Brits Investigate Texans
Daily Mail unearths horrifying information about family of affluenza teen Ethan Couch
New developments have emerged on the family history of Ethan Couch, the 16-year-old from Burleson who got probation for driving a truck that killed four people and left two others critically wounded.
The probation sentence given by Judge Jean Boyd to Ethan, whose blood-alcohol concentration was three times the legal limit at the time of the crash, has provoked international outrage. The Tarrant County District Attorney's Office is now pursuing jail time for two intoxication assault charges, to which Ethan pled guilty.
Ethan's parents, Fred and Tonya Couch, have their own arrest-ridden path of destruction.
According to the Daily Mail, Ethan's parents, Fred and Tonya Couch, now divorced, have their own arrest-ridden path of destruction. The couple has been accused of more than 20 crimes and traffic violations including theft, speeding, evading arrest and assault.
Neither have served jail time. Fred Couch paid out at least nine driving citation fines, and Tonya Couch paid a $500 fine for reckless driving after she ran another vehicle off the road. Fred has twice been caught writing hot checks — for a pair of shoes and a tank of gas — and has 22 criminal and traffic violations on his record.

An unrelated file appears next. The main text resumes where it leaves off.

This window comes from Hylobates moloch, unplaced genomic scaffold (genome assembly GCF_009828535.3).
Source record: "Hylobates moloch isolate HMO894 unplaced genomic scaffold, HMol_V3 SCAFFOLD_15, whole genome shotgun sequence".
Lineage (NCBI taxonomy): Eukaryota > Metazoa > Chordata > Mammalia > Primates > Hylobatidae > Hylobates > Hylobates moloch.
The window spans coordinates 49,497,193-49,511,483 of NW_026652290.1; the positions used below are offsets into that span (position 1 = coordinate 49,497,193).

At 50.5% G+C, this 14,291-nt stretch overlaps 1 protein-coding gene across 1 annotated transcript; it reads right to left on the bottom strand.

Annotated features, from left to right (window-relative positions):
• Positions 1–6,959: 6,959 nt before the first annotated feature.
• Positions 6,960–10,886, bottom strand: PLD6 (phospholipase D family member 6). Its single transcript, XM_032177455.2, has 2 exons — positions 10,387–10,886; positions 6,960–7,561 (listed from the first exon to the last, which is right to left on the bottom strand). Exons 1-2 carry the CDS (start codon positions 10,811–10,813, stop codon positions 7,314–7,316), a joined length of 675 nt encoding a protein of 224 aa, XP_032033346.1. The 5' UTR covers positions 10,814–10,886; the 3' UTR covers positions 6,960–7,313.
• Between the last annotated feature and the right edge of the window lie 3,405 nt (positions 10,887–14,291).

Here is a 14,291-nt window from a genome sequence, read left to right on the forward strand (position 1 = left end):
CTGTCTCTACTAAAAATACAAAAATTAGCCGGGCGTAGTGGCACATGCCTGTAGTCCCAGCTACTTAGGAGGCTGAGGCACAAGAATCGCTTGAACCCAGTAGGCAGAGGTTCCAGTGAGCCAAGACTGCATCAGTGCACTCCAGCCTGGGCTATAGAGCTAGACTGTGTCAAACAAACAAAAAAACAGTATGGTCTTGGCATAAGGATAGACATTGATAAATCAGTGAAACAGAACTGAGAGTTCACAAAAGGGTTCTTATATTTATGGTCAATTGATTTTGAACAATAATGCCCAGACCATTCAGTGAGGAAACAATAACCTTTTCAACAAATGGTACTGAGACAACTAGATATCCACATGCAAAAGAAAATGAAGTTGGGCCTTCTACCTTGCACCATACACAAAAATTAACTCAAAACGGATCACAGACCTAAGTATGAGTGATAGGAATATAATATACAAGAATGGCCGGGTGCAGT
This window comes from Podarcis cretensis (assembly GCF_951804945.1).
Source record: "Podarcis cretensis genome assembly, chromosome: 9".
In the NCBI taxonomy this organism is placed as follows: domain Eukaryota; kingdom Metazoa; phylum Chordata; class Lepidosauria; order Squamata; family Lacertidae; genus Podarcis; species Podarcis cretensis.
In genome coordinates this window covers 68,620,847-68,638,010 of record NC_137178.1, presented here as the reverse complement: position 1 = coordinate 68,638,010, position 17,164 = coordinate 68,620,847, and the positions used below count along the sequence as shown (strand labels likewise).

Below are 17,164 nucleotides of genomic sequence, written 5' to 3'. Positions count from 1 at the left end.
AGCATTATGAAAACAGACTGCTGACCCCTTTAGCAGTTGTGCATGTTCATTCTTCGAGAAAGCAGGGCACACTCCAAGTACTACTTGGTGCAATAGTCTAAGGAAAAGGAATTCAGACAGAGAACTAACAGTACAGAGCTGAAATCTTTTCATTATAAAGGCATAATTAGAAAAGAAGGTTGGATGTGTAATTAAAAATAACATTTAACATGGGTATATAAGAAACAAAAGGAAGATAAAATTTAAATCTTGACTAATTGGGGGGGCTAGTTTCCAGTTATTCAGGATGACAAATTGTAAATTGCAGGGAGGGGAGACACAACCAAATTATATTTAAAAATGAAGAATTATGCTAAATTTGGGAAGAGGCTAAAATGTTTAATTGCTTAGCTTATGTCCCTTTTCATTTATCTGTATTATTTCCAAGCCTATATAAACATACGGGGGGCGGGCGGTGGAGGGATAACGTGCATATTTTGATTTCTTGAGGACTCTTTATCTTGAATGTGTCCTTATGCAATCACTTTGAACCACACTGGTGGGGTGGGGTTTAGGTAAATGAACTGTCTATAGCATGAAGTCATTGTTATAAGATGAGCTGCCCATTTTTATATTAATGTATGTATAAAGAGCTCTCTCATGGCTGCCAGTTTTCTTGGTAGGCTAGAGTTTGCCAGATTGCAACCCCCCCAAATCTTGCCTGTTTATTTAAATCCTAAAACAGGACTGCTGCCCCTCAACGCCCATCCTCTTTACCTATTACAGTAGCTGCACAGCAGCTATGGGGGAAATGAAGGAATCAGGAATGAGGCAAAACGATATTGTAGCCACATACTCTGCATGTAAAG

The Daily Mail also tracked down teens who claimed to have partied with Ethan at his home on Burleson Retta Road, where the 16-year-old reportedly lived alone and unsupervised. One said that he was at the home only three days before the deadly accident and observed Ethan drinking vodka out of the bottle and boasting about his partying ability.
Judge Boyd sentenced Ethan to 10 years probation on December 10. He could have faced up to 20 years in jail. Clinical psychologist G. Dick Miller testified that Couch suffered from "affluenza," a condition that apparently causes wealthy kids to believe their actions have no consequences.
Ethan will be placed at a troubled teen home in Southern California called Newport Academy, at a cost of $450,000 per year, which his parents will pay.